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Seaside rant from Union bureaucrats 16/09/2006

News reaches us of an attack from the CWU’s main conference in Bournemouth on the Trade Union Solidarity. A motion proposed by their ‘Race Advisory Committee chair’ Angela Green committed the union to campaign alongside other TUC affiliates to oppose official recognition of Solidarity as a trade union and to oppose any attempts by it to affiliate to the TUC. It was passed unanimously to loud “Baas” from the delegates fed misinformation. Needless to say no representative of Solidarity was invited to put any counter-argument. Principles of Natural Justice seem alien concepts at such events!

As Solidarity is already officially recognised and has no inclination to affiliate to the TUC the purpose of the motion is unclear. Perhaps they intend to collude with employers or the Certification Officer in vain attempts to deny the right of Solidarity members to be represented in the workplace?

The CWU also sought to brand members of Solidarity “scabs” and that warrants an answer. Many members of Solidarity are long-standing Trade Unionists. None of them have ever crossed a picket line. What then is the justification for use of this emotive and highly defamatory term? Members of Solidarity will respect the picket lines of other Unions (however badly led). It may be interesting to see if this is reciprocated in the future.

The hysterical reaction to the formation of Solidarity is unsurprising, however. Union bureaucrats are well aware that many ordinary members are unhappy with the lack of real internal democracy and general political line followed by the bureaucrats. They are desperate to stifle Solidarity because it is seen as a threat.

Let’s take a look at the CWU. Some readers will remember that a former general secretary, Alan Johnson, was given a safe seat in Hull in time for the 1997 General Election – he went on to become a Minister. Perhaps Hayes, the present General Secretary is hoping for similar elevation eventually. Patrick Harrington, a member of the National Executive of Solidarity said: –

“Bureaucrats like Hayes support paying money over to the Labour Party. He states in his own Weblog: ‘ Clearly the Labour Party is still our best chance to engage in serious politics’. This is a Party, which deports genuine asylum seekers to countries where they may be subjected to torture. It is a Party that has involved our country in occupying foreign countries with all the death and misery that entails. At home it is a Party hell-bent on providing a compliant and ‘flexible’ workforce for the Capitalists. He speaks to Liberty about ID cards and marches for cease-fires in Lebanon but at the end of the day he signs the cheques as usual.”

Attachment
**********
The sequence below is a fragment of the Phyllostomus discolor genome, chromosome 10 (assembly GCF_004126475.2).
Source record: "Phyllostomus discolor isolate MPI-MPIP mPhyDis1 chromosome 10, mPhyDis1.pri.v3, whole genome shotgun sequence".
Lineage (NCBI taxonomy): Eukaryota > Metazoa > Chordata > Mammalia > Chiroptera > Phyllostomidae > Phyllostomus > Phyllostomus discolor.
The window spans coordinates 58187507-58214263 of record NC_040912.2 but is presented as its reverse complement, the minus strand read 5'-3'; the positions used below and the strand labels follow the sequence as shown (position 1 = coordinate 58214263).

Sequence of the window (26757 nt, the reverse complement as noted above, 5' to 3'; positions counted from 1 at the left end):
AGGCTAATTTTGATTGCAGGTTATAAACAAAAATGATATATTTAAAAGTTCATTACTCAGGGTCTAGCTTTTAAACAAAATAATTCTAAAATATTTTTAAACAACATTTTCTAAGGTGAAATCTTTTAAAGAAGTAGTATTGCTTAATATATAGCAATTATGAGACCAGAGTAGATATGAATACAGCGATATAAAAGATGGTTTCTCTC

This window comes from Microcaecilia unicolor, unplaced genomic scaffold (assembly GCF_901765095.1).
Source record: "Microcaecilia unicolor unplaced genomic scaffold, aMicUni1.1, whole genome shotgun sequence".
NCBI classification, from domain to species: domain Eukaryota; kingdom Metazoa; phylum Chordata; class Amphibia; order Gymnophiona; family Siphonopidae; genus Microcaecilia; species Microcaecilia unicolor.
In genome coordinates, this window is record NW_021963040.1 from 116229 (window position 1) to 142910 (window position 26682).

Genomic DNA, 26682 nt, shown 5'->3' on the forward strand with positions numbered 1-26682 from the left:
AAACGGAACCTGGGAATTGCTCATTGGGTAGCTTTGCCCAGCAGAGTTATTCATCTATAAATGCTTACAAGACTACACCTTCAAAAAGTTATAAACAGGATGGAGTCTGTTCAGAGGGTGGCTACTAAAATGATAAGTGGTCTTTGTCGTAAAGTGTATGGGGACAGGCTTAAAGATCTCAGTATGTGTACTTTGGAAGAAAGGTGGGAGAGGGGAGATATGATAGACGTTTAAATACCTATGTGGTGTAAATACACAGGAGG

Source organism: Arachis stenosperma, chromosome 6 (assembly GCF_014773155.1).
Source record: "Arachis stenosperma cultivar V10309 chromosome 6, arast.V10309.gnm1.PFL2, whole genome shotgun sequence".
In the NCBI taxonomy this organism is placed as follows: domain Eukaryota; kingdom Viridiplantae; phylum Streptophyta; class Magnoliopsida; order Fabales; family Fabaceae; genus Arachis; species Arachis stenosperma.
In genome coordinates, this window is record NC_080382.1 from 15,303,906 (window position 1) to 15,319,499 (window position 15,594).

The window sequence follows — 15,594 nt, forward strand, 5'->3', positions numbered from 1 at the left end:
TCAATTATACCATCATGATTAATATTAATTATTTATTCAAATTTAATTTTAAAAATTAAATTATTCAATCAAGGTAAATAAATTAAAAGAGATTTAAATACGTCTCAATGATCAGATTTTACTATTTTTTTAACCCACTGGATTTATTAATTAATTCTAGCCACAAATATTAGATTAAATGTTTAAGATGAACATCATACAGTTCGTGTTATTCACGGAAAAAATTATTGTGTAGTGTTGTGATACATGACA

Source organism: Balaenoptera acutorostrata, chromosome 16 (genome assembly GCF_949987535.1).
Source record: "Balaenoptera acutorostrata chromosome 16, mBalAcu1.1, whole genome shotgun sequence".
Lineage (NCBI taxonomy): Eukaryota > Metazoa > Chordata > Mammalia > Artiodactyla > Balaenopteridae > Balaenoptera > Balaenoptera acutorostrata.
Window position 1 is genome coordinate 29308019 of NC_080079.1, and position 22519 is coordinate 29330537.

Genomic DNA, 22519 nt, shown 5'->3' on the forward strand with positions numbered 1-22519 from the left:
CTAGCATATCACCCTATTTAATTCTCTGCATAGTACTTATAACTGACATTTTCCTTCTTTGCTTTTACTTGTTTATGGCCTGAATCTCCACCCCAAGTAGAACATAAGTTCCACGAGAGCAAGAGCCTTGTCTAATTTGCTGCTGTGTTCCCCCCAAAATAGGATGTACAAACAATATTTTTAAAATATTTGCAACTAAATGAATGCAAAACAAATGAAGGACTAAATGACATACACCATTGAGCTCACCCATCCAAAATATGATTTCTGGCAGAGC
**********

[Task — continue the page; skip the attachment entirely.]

“Few believe that the Labour Party is the voice of the ordinary union member. There is considerable evidence to the contrary. It is sad that some Union bureaucrats want to grease Labour Party palms at various levels and get onto the gravy train themselves. Even CWU delegates have voted in the past not to raise the political levy because they thought Labour had not proved itself worthy of support. This was after a speech by Stephen Byers on the virtues of ‘partnership’ (or more properly collusion or incorporation). Of course Derek Hodgson, the previous general secretary was upset. “You’ve stabbed him in the back” he reportedly whined to delegates (referring to Byers).”

“CWU members should look at how their Union reacted to the imposition of pay and conditions by the employer and learn lessons. They should ask whether paying money over to those who have their sights set on becoming a Labour councillor or perhaps even an MP is likely to serve their interests.”

He went on:-

“The idea that Solidarity would apply to the TUC for affiliation really made me laugh. We believe in ‘One Big Union’. The idea is not new. In 1834 Robert Owen formed the Grand National Consolidated Trades Union in an attempt to unite all the workers into one Union which he hoped would “turn society upside down”, putting the workers at the top and the Capitalists at the bottom. Our aim in Solidarity is to unite all workers, from all racial, religious and political backgrounds. We are not bound by TUC regulations on ‘poaching’ members from other Unions. We actively urge all workers to leave Unions like the CWU and join our small but growing Brotherhood.”


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